Ride Free 5-year Reflection, part 1

Then vs Now: changes to my money thinking and actions

For Ride Free’s five year anniversary this month (!) I’m taking you inside my financial story over the last five years: income, spending, and savings/investing. In this first post: what was different then vs now, what have I learned, and what made the biggest difference? I’m doing some of this storytelling over on instagram, too.


When I started Ride Free in 2015, I had the foundations of a mindful and intentional approach to money. I was already great at:

  • Budgeting the money I made
  • Tracking business expenses and revenue
  • Savings little bits at a time for my goals
  • Knowing how investment accounts worked

I was excellent at the day-to-day, which set me up well for the next level: financial futuring. I had to figure out how to make money and decide to have it for a future I believed I’d get to live SO i could progress my existing skills.

Now, in 2020, I am still good at budgeting and keeping track of ongoing expenses, but I also learned to manage and decide about larger pots of money:

  • Earn and make money. No longer freaked out by or judging making money + learned about how much money people make + strategic work choices = No longer underearning!
  • Utilizing an investing plan – for both regular and early retirement. My accounts reflect my plans for using them, not my hope they’ll somehow be enough.
  • Getting passive income – my time is worth so much more to me now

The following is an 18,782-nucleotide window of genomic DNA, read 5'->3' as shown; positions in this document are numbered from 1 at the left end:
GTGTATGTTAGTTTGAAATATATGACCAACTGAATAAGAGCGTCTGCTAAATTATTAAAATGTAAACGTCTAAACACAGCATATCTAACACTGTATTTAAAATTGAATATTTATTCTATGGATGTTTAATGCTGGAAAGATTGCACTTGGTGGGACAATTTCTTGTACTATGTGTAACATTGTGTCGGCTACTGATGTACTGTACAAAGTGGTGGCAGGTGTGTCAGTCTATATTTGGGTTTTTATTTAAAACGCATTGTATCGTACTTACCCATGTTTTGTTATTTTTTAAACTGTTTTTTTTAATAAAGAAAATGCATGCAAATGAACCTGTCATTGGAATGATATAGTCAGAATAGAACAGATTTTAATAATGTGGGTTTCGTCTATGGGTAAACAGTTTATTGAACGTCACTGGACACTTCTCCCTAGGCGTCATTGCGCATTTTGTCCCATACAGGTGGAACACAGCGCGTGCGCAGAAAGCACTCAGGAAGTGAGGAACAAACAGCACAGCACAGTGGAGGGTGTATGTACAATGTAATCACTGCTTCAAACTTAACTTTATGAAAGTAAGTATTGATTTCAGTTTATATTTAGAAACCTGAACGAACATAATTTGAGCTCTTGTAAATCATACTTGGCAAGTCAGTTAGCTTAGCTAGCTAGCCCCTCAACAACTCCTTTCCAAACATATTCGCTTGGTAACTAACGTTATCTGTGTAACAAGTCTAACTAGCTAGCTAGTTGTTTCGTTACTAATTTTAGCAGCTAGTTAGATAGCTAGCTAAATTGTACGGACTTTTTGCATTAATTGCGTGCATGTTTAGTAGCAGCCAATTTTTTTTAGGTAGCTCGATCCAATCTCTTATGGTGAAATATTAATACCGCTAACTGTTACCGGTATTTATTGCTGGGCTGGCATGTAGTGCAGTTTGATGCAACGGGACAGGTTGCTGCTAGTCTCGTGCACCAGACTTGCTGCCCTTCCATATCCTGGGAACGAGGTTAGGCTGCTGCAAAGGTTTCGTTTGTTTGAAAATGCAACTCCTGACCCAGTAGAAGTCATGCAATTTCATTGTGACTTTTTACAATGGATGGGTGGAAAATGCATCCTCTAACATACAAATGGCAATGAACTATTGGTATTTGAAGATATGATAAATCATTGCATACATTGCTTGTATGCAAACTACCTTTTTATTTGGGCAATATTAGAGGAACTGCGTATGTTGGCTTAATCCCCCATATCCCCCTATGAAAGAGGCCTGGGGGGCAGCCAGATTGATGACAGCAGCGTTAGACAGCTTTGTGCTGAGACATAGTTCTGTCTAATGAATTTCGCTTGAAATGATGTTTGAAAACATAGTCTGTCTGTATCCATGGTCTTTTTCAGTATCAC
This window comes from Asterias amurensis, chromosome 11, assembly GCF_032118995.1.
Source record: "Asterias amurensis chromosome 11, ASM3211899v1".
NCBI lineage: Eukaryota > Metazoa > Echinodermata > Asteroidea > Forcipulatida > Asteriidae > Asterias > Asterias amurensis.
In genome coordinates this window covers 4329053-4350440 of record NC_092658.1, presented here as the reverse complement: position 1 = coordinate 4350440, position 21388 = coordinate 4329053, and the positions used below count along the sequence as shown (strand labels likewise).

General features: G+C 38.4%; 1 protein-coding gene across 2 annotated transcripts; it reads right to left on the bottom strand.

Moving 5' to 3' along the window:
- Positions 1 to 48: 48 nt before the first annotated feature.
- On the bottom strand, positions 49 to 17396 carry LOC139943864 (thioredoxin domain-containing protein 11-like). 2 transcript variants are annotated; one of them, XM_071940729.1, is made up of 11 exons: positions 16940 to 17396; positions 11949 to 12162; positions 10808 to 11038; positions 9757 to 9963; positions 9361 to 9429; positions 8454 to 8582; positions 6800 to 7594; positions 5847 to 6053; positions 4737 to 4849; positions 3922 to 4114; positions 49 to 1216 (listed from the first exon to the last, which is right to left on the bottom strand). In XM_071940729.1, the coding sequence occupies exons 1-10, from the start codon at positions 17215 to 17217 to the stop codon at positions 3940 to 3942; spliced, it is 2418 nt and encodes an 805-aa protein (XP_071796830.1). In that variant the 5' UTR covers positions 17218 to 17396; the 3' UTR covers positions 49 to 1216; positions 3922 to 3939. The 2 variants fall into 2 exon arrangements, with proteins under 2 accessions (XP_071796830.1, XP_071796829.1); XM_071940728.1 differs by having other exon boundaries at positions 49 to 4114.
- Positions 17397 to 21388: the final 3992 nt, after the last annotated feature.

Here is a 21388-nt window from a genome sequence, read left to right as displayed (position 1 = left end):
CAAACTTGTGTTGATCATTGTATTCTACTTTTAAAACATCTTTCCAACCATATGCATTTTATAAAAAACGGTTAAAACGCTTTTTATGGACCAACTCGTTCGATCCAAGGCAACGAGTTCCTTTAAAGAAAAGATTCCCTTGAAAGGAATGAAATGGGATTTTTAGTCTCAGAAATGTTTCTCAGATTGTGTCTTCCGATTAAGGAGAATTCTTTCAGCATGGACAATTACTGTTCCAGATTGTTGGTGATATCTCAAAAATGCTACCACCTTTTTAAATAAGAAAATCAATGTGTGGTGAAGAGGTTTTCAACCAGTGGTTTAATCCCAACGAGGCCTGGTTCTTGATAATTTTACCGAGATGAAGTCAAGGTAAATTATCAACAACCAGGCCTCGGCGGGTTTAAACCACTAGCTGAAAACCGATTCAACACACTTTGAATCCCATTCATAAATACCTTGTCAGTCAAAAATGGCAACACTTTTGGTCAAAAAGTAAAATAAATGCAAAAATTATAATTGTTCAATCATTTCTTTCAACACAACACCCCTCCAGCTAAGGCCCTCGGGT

Through 2014 my greatest financial accomplishment had been buying and maintaining a conversion van during a terrible recession, and I am rightly still proud. I operated on a $5k imagination, because that was familiar.

By 2015, I realized I wanted to not have such a constrained money life and made the strategic decision to learn to invest in real estate, which was basically “how money works grad school but make it real life”. It forced me to focus, to try to get in a position to “get to” have mortgage debt and have it pay for itself. It changed the scale at which I thought about money, from hundreds to tens of thousands. The RE agent who told me in 2015, “Sorry – you’d have a lot more choices if you had a six figure job” was harsh, but they were right. 

In early 2020, when I closed on my third house while well into six-figure territory, it was easier because I knew more and had more. When the renovations cost more than I’d planned, it was merely annoying, rather than horrifically stress inducing like the first time. Not only did I have more skills and experience, I had more money to pad the process. Plus now, I own a cute house in a nice neighborhood, a mile from the public housing apartments I lived in as a teenager. My imagination scaled to $50k projects.


Then AND now I’ve always committed to only doing work I find interesting, under no petty dictators. Life is too short for boring or micromanagement. 

I got super strategic about honing skills that make good money — AND that I like to do. Yes, I was a pretty good comm director but the money sucked, and I was an ok full stack dev but I disliked lots of it. I’m much better at process design and strategic decisions. Most people aren’t, and so I can get paid well for my gifts.

Then vs now, my income sources were:

  • 2015 = dayjob @ a co-op, freelance, art 
  • 2020 = dayjob, consulting/facilitating, coaching, RE income


In 2015, my goals were short-term goals, like:

  • Fix my teeth
  • Afford to travel out of the country
  • Never have to suck it up at work and constantly jam oppressive systems

In 2020, my goals are mid-term goals, like:

  • Be financially independent (FI) by 50
  • Make sure I’ve got money for myself, my loved ones, and to give
  • Be able to afford opportunities as they come up
  • Always have autonomy at work and constantly create liberating processes